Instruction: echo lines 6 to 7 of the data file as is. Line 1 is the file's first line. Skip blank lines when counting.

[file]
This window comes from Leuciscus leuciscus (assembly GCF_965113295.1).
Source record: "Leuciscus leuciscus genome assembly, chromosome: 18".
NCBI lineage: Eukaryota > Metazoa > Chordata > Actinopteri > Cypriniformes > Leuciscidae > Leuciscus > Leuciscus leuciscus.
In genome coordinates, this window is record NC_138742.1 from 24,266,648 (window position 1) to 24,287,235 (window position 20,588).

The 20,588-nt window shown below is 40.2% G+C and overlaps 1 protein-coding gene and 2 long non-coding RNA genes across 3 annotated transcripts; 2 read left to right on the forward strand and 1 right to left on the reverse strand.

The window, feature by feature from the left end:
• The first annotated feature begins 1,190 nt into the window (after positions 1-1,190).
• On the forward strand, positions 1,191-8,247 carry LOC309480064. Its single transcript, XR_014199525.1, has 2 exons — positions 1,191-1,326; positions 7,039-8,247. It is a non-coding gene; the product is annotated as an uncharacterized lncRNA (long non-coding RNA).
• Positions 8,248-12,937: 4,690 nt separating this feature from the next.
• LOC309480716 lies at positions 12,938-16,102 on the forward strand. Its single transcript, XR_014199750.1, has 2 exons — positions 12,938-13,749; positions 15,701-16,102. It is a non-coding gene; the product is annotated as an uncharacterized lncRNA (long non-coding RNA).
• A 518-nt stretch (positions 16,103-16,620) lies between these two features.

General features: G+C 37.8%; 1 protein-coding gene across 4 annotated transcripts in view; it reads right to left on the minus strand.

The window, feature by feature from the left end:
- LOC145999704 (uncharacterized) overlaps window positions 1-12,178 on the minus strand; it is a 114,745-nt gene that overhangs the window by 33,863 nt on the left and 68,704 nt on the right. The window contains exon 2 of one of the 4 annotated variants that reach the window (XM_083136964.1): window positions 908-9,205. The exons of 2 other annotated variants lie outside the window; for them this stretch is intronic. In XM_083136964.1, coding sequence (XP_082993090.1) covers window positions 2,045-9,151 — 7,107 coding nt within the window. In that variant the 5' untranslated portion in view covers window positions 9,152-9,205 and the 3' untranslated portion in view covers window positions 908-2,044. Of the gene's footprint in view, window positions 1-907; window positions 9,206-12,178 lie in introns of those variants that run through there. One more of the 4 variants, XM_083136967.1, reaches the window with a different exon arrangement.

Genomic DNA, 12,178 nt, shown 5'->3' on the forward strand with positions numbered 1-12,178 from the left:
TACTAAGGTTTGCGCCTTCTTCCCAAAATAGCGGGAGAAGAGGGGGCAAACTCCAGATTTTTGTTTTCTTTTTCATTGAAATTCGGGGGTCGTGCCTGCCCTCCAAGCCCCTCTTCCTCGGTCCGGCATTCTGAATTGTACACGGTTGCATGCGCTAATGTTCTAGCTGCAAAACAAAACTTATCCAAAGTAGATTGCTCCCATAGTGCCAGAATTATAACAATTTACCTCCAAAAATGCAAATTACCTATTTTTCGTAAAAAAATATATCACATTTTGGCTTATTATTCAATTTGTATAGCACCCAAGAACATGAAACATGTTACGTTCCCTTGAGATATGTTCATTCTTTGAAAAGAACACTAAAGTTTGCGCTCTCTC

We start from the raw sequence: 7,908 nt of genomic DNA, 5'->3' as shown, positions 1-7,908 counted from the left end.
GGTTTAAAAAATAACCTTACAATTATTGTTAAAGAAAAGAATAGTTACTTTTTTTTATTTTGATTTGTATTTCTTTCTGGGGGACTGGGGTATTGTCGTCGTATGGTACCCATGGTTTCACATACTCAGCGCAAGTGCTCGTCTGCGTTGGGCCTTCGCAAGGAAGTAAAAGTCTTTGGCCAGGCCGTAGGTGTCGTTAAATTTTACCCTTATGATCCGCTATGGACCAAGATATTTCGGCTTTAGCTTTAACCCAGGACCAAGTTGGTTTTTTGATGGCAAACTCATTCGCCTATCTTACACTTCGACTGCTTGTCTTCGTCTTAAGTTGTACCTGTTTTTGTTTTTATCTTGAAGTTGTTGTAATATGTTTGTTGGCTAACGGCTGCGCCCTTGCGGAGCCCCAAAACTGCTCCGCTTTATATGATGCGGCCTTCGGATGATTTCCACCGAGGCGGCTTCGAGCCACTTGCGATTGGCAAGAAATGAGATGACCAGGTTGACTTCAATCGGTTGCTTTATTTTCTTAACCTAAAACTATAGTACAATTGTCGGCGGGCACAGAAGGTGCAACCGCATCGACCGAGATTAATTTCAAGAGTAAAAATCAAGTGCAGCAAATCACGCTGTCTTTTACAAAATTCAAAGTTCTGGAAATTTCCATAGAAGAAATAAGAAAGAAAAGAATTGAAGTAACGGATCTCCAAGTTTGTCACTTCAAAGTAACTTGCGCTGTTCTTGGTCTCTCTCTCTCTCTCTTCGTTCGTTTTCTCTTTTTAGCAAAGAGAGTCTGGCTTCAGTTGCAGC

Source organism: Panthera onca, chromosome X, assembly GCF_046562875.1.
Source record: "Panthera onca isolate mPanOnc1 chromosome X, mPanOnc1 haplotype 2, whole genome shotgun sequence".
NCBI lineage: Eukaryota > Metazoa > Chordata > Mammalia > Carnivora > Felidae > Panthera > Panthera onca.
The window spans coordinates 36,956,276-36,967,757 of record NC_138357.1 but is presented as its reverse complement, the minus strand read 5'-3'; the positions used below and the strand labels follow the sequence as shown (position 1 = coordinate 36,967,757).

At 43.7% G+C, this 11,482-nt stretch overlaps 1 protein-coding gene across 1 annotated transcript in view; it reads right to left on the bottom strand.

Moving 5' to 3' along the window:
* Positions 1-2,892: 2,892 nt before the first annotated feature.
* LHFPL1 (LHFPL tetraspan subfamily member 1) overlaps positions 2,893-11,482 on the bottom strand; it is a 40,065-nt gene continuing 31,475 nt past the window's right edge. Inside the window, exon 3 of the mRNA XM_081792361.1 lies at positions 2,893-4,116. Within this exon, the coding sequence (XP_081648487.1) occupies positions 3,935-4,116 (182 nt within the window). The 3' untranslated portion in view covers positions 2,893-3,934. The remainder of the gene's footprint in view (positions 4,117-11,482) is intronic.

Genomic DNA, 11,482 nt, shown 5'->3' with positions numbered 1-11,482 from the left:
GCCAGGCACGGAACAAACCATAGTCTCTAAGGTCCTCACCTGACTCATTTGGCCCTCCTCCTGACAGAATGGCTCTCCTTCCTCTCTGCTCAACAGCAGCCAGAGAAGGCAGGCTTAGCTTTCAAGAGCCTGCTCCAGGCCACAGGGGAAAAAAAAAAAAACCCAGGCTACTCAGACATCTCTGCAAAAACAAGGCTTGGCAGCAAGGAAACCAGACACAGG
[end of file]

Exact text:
The window, feature by feature from the left end:
• The first annotated feature begins 1,190 nt into the window (after positions 1-1,190).